Since 1979, abundances of sauger Stizostedion canadense have declined in the Tennessee River system. Reasons for this decline may include overharvest, loss of spawning habitat, and low recruitment due to extreme flows. The purpose of this study was to investigate the movements of saugers following winter concentration below Pickwick Dam, Tennessee. Thirty-seven saugers were implanted with radio transmitters directly below Pickwick Dam and were tracked between December 1992 and June 1993. Four saugers moved upstream through the locks at Pickwick Dam; the remaining fish stayed within the first 30 km of the tailwater throughout the spawning season. Three areas below Pickwick Dam were identified as possible March pre-spawn staging sites. After April 1, saugers in the tailwater area began a rapid downstream migration to the main basin of Kentucky Lake. Some fish moved downstream more than 200 km in less than 10 d in this semiclosed system. Movements encompassed four states (Kentucky, Tennessee, Mississippi, and Alabama) along the Tennessee River system, underscoring the need for interjurisdictional management.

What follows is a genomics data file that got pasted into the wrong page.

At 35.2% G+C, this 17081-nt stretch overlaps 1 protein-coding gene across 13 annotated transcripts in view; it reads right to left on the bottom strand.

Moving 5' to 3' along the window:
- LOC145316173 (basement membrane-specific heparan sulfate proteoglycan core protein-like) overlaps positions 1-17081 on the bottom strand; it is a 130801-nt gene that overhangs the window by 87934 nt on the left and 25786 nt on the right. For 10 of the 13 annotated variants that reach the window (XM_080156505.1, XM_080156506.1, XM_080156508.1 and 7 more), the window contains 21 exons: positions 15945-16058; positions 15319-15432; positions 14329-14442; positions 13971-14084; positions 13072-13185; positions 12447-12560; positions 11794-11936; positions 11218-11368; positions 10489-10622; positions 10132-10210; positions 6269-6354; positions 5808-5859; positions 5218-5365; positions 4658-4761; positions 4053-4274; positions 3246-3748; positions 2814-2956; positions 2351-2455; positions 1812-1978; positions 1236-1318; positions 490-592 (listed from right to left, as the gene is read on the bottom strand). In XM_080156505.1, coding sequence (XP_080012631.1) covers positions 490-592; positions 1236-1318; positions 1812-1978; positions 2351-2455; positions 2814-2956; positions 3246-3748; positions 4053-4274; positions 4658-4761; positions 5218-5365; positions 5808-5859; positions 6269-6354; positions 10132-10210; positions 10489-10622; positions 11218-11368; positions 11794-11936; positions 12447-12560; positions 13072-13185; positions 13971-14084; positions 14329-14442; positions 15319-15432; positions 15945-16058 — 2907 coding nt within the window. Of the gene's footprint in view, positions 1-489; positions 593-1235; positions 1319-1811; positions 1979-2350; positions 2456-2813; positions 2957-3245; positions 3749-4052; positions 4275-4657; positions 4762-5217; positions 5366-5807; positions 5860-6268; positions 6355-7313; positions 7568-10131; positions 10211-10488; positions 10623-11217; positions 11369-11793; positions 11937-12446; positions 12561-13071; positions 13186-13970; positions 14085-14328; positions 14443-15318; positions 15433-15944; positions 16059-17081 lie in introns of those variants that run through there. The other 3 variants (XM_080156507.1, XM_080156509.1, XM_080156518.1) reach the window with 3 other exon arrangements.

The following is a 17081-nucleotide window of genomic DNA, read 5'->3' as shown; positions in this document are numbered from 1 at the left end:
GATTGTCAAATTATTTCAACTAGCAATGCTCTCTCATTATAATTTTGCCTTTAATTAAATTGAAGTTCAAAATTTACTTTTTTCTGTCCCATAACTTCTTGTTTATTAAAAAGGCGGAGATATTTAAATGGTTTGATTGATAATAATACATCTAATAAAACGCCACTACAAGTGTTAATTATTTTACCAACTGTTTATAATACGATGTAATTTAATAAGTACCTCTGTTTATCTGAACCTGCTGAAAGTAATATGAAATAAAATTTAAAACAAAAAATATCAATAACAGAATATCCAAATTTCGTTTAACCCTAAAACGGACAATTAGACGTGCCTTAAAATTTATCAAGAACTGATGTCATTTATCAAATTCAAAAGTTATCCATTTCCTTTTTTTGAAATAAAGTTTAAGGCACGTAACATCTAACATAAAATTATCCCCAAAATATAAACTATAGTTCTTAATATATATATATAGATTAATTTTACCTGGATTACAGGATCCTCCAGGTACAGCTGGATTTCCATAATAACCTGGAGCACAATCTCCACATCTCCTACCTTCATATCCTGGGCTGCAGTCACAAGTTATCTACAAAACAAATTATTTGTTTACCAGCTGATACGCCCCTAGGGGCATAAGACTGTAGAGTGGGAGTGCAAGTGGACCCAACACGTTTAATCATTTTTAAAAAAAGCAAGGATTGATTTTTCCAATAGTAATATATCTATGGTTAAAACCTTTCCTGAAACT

Additional publication details
Movement of saugers in the lower Tennessee River determined by radio telemetry, and implications for management